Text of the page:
Adventus

"The central doctrine of Christianity, then, is not that God is a bastard. It is, in the words of the late Dominican theologian Herbert McCabe, that if you don’t love you’re dead, and if you do, they’ll kill you."--Terry Eagleton

"It is impossible for me to say in my book one word about all that music has meant in my life. How then can I hope to be understood?--Ludwig Wittgenstein

“The opposite of poverty is not wealth; the opposite of poverty is justice."--Bryan Stevenson

Tuesday, June 30, 2009

Where your treasure is



This is the photo provided by the San Diego Sheriff's office touting their helicopter. I can't honestly tell if these deputies are meant to be the three guys from "Ghostbusters," or the thin green line that stands between San Diego and anarchy. But the militarism of the image is a bit disturbing.

I've written before about this; about the creeping militarization of American society, about how we only have a civilization because we have a military, or militarized police. It's a Hobbseian view of government that would make Hobbes think twice. What's worse, of course, is that helicopter and 8 squad cars were used to subdue a Democratic fundraiser that was already breaking up when sheriff's deputies arrived and proceeded to pepper spray anyone within reach. What intrigues me about it, though, is this persistent idea that what we really have to fear are the people who will do us physical harm.

I live on the north side of I-10 in Houston. The south side, across from me, is some of the most expensive and exclusive real estate in the city (apart from River Oaks). There is a grocery store on the freeway, on the south side. The freeway access is important, not only to shoppers, but to any would be thieves in the parking lot looking for a snatch and grab on a purse, and a quick getaway. But because the store is on the south side, on the edge of the expensive real estate, it is considered "safe."

There is a new grocery store, near me, on the north side, equally accessible to the freeway, and much nicer than the store on the south side. Within a week of its opening, though, an e-mail made the rounds describing a frightening purse snatching incident, on top of which another victim (as the writer of the e-mail is describing her ordeal to another shopper in the parking lot) runs up to declare her car has been broken into, and the thieves escaped on...yes, the freeway. Shortly thereafter closed circuit TV cameras went up conspicuously in the parking lot (none in the lot on the south side of the freeway), and uniformed security officers stand at the doors, looking like police (and sometimes they are off-duty police) and riding around on a kind of Segway, to be sure the shoppers are safe. (Again, no such security measures deemed necessary at the south side store.) What's the difference between these stores? Location, location, location. On the north side of the freeway we are all poor, or dopers, drug runners, and cutthroats. At least according to those on the south side. Oh, and we're all shades of brown, too, since we can't afford the exclusive environs on the south side of the freeway. That part is true; we do have a lot of Asians, Hispanics, and Blacks on this side of the dividing line. Is it any wonder the freeway through this part of town was just widened to 26 lanes? It's a powerful symbol of demarcation.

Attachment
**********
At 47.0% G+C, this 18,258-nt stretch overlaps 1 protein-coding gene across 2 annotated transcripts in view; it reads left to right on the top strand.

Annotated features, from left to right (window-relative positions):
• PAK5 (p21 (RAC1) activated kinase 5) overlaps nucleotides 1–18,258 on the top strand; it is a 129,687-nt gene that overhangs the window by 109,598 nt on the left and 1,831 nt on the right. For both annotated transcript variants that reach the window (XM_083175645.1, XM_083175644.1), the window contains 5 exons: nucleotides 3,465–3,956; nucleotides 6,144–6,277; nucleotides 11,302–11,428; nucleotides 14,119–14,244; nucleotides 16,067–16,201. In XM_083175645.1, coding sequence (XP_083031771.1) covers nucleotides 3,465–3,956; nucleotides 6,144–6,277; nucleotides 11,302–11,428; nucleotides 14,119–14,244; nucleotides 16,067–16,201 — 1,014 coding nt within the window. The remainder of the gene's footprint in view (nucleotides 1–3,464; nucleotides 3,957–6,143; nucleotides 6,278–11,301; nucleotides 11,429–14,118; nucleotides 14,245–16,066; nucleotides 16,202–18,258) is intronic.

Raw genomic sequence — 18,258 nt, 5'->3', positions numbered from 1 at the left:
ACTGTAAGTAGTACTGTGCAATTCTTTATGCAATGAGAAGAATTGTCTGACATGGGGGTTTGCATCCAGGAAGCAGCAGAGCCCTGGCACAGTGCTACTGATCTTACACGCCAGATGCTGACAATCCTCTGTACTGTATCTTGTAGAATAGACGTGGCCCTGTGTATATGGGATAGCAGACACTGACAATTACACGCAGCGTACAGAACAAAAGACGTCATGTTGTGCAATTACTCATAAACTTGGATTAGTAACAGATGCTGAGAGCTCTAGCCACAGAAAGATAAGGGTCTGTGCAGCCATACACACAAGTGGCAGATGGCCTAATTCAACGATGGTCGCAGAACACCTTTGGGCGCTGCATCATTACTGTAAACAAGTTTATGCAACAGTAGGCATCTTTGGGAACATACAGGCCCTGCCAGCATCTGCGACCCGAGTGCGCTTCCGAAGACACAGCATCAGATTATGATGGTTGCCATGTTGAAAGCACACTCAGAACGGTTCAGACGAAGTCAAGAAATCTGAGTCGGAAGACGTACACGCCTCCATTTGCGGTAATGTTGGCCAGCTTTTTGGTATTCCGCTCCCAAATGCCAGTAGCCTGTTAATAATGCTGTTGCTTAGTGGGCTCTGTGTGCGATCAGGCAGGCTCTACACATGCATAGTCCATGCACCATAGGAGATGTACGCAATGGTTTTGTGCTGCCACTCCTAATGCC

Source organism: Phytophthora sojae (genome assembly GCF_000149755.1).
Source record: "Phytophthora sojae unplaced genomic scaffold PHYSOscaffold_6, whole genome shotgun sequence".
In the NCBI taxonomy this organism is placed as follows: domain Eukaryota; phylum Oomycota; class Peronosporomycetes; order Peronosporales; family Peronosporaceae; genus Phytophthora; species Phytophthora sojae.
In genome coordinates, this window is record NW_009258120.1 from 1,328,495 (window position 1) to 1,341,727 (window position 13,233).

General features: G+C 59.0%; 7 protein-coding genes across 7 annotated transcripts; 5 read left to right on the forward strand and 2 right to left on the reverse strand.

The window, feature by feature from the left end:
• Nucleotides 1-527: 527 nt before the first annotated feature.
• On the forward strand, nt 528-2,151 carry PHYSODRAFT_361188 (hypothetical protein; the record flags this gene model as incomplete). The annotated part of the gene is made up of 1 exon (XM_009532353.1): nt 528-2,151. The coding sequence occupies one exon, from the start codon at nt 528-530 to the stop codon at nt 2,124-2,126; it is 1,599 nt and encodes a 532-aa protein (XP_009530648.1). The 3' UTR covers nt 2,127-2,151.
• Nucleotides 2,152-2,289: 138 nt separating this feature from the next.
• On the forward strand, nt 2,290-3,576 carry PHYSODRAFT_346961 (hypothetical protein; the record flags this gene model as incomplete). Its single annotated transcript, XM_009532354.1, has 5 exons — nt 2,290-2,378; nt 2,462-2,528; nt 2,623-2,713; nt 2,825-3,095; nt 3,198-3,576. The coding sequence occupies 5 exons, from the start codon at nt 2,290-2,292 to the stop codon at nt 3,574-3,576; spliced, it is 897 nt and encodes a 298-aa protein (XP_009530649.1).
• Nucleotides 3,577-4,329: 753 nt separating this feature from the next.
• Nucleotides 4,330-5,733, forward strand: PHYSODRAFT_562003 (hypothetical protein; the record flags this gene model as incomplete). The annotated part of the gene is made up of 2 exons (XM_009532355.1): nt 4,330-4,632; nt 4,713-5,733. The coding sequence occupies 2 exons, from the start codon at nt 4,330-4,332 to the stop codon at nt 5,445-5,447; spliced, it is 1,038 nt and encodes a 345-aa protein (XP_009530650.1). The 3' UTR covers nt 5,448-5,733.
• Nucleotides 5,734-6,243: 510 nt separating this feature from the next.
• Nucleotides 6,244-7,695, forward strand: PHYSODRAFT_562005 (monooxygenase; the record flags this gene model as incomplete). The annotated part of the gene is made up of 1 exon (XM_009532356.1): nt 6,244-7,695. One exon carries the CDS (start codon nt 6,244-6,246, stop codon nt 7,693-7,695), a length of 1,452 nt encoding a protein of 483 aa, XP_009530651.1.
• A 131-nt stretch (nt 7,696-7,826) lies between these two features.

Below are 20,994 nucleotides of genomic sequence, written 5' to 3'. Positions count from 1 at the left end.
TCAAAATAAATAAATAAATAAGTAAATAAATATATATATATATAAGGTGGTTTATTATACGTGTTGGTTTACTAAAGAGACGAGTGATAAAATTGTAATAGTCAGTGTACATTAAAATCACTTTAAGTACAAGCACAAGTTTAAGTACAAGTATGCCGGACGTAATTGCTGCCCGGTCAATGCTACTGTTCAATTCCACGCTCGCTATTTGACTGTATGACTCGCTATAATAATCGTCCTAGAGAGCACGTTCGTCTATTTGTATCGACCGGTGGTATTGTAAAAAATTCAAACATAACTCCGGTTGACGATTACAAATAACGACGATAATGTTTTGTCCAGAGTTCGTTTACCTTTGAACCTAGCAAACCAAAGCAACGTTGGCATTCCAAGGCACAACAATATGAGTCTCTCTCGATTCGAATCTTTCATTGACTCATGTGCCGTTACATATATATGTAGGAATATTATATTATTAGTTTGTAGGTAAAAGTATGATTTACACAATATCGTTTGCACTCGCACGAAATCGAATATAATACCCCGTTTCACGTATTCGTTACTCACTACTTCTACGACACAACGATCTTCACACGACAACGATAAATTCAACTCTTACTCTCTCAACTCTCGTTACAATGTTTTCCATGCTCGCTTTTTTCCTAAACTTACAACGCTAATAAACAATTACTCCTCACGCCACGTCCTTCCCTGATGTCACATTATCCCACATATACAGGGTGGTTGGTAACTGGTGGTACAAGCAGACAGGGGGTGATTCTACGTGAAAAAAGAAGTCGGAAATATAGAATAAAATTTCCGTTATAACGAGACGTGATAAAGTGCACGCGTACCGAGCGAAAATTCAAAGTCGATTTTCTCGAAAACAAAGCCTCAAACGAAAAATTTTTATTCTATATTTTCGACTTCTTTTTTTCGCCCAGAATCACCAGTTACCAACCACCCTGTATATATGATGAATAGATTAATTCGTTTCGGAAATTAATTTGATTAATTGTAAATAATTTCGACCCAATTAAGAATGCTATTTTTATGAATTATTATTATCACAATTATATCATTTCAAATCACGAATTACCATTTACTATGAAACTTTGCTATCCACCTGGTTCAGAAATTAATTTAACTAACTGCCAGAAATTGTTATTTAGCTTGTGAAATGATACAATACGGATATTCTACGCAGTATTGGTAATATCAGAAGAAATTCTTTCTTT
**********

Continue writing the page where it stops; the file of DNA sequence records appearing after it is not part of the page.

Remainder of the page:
Why am I telling you this?

Because police and the military are needed to keep us safe from those who would harm us. And yet, yesterday, Bernie Madoff was sentenced to 150 years in prison. Go to TPM and listen to what was said about him. He was very much a criminal, very much a danger to society. Bernie Madoff is white, Jewish, respected, and at no time presented a threat of violence to anyone. Yet he did more harm to more people than anyone in my neighborhood, or in the city of Houston, has ever done. Why didn't the police and the military protect us from him? Aren't the greatest threats to our way of life "those people" who dream only of taking what we have by force of arms? Surely the people we trust and willingly hand our property to are not as dangerous as the people we fear and constantly worry about protecting our property from.

And what was it Jesus said about this?